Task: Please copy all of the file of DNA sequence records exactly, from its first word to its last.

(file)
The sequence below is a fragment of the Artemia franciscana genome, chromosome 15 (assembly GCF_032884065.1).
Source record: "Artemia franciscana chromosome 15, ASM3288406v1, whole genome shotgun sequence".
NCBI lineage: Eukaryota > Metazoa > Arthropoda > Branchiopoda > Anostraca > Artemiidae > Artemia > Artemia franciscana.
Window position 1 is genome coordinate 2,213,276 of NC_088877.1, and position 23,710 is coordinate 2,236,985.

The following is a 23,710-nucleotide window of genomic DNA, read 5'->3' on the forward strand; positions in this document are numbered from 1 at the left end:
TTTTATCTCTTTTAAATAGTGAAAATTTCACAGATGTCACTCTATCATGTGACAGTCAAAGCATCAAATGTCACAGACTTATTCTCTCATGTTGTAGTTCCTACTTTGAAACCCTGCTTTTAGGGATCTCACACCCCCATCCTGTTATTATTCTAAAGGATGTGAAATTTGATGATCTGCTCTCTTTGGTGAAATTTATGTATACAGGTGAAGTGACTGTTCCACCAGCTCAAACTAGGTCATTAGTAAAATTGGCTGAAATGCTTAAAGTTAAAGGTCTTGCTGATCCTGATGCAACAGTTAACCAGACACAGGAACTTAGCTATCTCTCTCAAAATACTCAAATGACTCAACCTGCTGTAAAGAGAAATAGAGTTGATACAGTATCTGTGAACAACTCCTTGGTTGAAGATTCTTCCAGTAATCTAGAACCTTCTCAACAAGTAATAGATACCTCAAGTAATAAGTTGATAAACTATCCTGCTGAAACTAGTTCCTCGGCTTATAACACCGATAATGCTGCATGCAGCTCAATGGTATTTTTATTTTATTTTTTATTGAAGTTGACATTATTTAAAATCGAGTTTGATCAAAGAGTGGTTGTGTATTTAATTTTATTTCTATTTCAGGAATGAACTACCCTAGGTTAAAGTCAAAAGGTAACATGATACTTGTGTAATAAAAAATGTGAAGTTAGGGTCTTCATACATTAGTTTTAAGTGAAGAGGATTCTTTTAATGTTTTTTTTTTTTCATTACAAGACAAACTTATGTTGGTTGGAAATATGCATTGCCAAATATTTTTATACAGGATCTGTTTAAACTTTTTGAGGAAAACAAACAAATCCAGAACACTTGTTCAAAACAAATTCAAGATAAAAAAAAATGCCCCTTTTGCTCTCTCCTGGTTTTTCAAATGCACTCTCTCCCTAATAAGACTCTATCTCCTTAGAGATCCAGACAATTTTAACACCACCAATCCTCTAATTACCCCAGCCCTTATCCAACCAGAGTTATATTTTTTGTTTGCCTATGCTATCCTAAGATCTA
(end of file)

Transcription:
The sequence below is a fragment of the Artemia franciscana genome, chromosome 15 (assembly GCF_032884065.1).
Source record: "Artemia franciscana chromosome 15, ASM3288406v1, whole genome shotgun sequence".
NCBI lineage: Eukaryota > Metazoa > Arthropoda > Branchiopoda > Anostraca > Artemiidae > Artemia > Artemia franciscana.
Window position 1 is genome coordinate 2,213,276 of NC_088877.1, and position 23,710 is coordinate 2,236,985.

The following is a 23,710-nucleotide window of genomic DNA, read 5'->3' on the forward strand; positions in this document are numbered from 1 at the left end:
TTTTATCTCTTTTAAATAGTGAAAATTTCACAGATGTCACTCTATCATGTGACAGTCAAAGCATCAAATGTCACAGACTTATTCTCTCATGTTGTAGTTCCTACTTTGAAACCCTGCTTTTAGGGATCTCACACCCCCATCCTGTTATTATTCTAAAGGATGTGAAATTTGATGATCTGCTCTCTTTGGTGAAATTTATGTATACAGGTGAAGTGACTGTTCCACCAGCTCAAACTAGGTCATTAGTAAAATTGGCTGAAATGCTTAAAGTTAAAGGTCTTGCTGATCCTGATGCAACAGTTAACCAGACACAGGAACTTAGCTATCTCTCTCAAAATACTCAAATGACTCAACCTGCTGTAAAGAGAAATAGAGTTGATACAGTATCTGTGAACAACTCCTTGGTTGAAGATTCTTCCAGTAATCTAGAACCTTCTCAACAAGTAATAGATACCTCAAGTAATAAGTTGATAAACTATCCTGCTGAAACTAGTTCCTCGGCTTATAACACCGATAATGCTGCATGCAGCTCAATGGTATTTTTATTTTATTTTTTATTGAAGTTGACATTATTTAAAATCGAGTTTGATCAAAGAGTGGTTGTGTATTTAATTTTATTTCTATTTCAGGAATGAACTACCCTAGGTTAAAGTCAAAAGGTAACATGATACTTGTGTAATAAAAAATGTGAAGTTAGGGTCTTCATACATTAGTTTTAAGTGAAGAGGATTCTTTTAATGTTTTTTTTTTTTCATTACAAGACAAACTTATGTTGGTTGGAAATATGCATTGCCAAATATTTTTATACAGGATCTGTTTAAACTTTTTGAGGAAAACAAACAAATCCAGAACACTTGTTCAAAACAAATTCAAGATAAAAAAAAATGCCCCTTTTGCTCTCTCCTGGTTTTTCAAATGCACTCTCTCCCTAATAAGACTCTATCTCCTTAGAGATCCAGACAATTTTAACACCACCAATCCTCTAATTACCCCAGCCCTTATCCAACCAGAGTTATATTTTTTGTTTGCCTATGCTATCCTAAGATCTA